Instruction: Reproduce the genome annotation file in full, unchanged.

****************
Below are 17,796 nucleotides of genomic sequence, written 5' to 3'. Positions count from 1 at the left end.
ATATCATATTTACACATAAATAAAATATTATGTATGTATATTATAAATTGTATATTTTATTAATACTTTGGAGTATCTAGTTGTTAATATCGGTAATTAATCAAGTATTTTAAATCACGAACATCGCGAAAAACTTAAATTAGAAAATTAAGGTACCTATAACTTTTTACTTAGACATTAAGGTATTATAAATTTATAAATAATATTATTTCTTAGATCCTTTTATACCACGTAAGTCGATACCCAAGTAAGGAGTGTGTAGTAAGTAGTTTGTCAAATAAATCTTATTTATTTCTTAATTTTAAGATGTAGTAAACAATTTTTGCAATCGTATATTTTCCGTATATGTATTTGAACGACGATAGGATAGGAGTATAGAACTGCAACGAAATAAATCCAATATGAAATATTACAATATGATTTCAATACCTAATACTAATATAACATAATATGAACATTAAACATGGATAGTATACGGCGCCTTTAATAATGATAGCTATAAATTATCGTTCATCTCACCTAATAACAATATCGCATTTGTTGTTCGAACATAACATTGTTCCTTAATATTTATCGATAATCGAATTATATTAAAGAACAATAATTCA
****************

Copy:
Below are 17,796 nucleotides of genomic sequence, written 5' to 3'. Positions count from 1 at the left end.
ATATCATATTTACACATAAATAAAATATTATGTATGTATATTATAAATTGTATATTTTATTAATACTTTGGAGTATCTAGTTGTTAATATCGGTAATTAATCAAGTATTTTAAATCACGAACATCGCGAAAAACTTAAATTAGAAAATTAAGGTACCTATAACTTTTTACTTAGACATTAAGGTATTATAAATTTATAAATAATATTATTTCTTAGATCCTTTTATACCACGTAAGTCGATACCCAAGTAAGGAGTGTGTAGTAAGTAGTTTGTCAAATAAATCTTATTTATTTCTTAATTTTAAGATGTAGTAAACAATTTTTGCAATCGTATATTTTCCGTATATGTATTTGAACGACGATAGGATAGGAGTATAGAACTGCAACGAAATAAATCCAATATGAAATATTACAATATGATTTCAATACCTAATACTAATATAACATAATATGAACATTAAACATGGATAGTATACGGCGCCTTTAATAATGATAGCTATAAATTATCGTTCATCTCACCTAATAACAATATCGCATTTGTTGTTCGAACATAACATTGTTCCTTAATATTTATCGATAATCGAATTATATTAAAGAACAATAATTCA